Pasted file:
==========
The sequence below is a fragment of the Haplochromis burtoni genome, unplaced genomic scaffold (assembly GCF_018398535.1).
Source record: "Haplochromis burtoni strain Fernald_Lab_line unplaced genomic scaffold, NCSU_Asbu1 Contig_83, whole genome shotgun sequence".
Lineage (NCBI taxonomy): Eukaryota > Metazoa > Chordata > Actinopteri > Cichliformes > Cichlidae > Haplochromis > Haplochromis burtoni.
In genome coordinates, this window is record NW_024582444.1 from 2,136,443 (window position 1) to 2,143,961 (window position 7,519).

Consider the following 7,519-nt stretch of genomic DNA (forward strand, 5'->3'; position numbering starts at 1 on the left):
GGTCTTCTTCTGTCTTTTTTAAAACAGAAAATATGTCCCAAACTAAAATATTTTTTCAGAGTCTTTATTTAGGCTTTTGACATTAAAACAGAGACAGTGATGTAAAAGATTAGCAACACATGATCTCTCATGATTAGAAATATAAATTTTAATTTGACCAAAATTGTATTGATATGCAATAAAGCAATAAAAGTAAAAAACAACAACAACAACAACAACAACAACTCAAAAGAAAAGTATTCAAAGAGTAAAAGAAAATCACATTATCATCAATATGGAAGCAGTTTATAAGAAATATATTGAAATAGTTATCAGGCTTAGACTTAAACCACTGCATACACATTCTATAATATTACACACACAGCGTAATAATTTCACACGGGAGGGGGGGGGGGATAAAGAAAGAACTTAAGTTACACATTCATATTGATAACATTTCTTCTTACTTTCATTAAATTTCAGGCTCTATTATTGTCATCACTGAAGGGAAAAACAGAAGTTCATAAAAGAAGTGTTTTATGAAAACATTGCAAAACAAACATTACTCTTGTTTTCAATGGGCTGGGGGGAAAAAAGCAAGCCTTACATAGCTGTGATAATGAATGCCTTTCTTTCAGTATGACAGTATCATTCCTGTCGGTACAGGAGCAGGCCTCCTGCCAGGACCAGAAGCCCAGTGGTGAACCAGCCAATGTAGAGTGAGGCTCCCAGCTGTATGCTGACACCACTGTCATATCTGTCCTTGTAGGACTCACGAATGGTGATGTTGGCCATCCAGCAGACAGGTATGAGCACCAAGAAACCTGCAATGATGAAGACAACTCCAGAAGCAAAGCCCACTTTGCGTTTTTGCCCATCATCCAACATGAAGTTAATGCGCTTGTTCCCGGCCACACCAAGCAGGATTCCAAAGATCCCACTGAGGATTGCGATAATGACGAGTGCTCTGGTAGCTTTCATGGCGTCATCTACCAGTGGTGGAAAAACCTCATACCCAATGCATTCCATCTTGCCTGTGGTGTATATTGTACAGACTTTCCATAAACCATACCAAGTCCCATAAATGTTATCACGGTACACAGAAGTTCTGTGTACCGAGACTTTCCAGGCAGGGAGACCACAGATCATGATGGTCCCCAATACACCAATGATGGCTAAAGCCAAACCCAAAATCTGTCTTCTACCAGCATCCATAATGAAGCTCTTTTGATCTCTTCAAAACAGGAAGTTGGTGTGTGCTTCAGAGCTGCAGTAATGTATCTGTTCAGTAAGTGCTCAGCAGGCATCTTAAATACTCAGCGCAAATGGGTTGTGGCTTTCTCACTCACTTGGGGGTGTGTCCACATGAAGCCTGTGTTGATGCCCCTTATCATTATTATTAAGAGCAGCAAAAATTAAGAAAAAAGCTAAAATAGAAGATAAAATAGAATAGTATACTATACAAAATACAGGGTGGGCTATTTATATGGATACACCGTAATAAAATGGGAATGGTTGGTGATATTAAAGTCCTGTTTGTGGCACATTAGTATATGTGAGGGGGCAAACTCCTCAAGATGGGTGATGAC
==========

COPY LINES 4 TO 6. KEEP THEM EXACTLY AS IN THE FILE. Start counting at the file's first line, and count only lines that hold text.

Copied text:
In genome coordinates, this window is record NW_024582444.1 from 2,136,443 (window position 1) to 2,143,961 (window position 7,519).

Consider the following 7,519-nt stretch of genomic DNA (forward strand, 5'->3'; position numbering starts at 1 on the left):
GGTCTTCTTCTGTCTTTTTTAAAACAGAAAATATGTCCCAAACTAAAATATTTTTTCAGAGTCTTTATTTAGGCTTTTGACATTAAAACAGAGACAGTGATGTAAAAGATTAGCAACACATGATCTCTCATGATTAGAAATATAAATTTTAATTTGACCAAAATTGTATTGATATGCAATAAAGCAATAAAAGTAAAAAACAACAACAACAACAACAACAACAACTCAAAAGAAAAGTATTCAAAGAGTAAAAGAAAATCACATTATCATCAATATGGAAGCAGTTTATAAGAAATATATTGAAATAGTTATCAGGCTTAGACTTAAACCACTGCATACACATTCTATAATATTACACACACAGCGTAATAATTTCACACGGGAGGGGGGGGGGGATAAAGAAAGAACTTAAGTTACACATTCATATTGATAACATTTCTTCTTACTTTCATTAAATTTCAGGCTCTATTATTGTCATCACTGAAGGGAAAAACAGAAGTTCATAAAAGAAGTGTTTTATGAAAACATTGCAAAACAAACATTACTCTTGTTTTCAATGGGCTGGGGGGAAAAAAGCAAGCCTTACATAGCTGTGATAATGAATGCCTTTCTTTCAGTATGACAGTATCATTCCTGTCGGTACAGGAGCAGGCCTCCTGCCAGGACCAGAAGCCCAGTGGTGAACCAGCCAATGTAGAGTGAGGCTCCCAGCTGTATGCTGACACCACTGTCATATCTGTCCTTGTAGGACTCACGAATGGTGATGTTGGCCATCCAGCAGACAGGTATGAGCACCAAGAAACCTGCAATGATGAAGACAACTCCAGAAGCAAAGCCCACTTTGCGTTTTTGCCCATCATCCAACATGAAGTTAATGCGCTTGTTCCCGGCCACACCAAGCAGGATTCCAAAGATCCCACTGAGGATTGCGATAATGACGAGTGCTCTGGTAGCTTTCATGGCGTCATCTACCAGTGGTGGAAAAACCTCATACCCAATGCATTCCATCTTGCCTGTGGTGTATATTGTACAGACTTTCCATAAACCATACCAAGTCCCATAAATGTTATCACGGTACACAGAAGTTCTGTGTACCGAGACTTTCCAGGCAGGGAGACCACAGATCATGATGGTCCCCAATACACCAATGATGGCTAAAGCCAAACCCAAAATCTGTCTTCTACCAGCATCCATAATGAAGCTCTTTTGATCTCTTCAAAACAGGAAGTTGGTGTGTGCTTCAGAGCTGCAGTAATGTATCTGTTCAGTAAGTGCTCAGCAGGCATCTTAAATACTCAGCGCAAATGGGTTGTGGCTTTCTCACTCACTTGGGGGTGTGTCCACATGAAGCCTGTGTTGATGCCCCTTATCATTATTATTAAGAGCAGCAAAAATTAAGAAAAAAGCTAAAATAGAAGATAAAATAGAATAGTATACTATACAAAATACAGGGTGGGCTATTTATATGGATACACCGTAATAAAATGGGAATGGTTGGTGATATTAAAGTCCTGTTTGTGGCACATTAGTATATGTGAGGGGGCAAACTCCTCAAGATGGGTGATGAC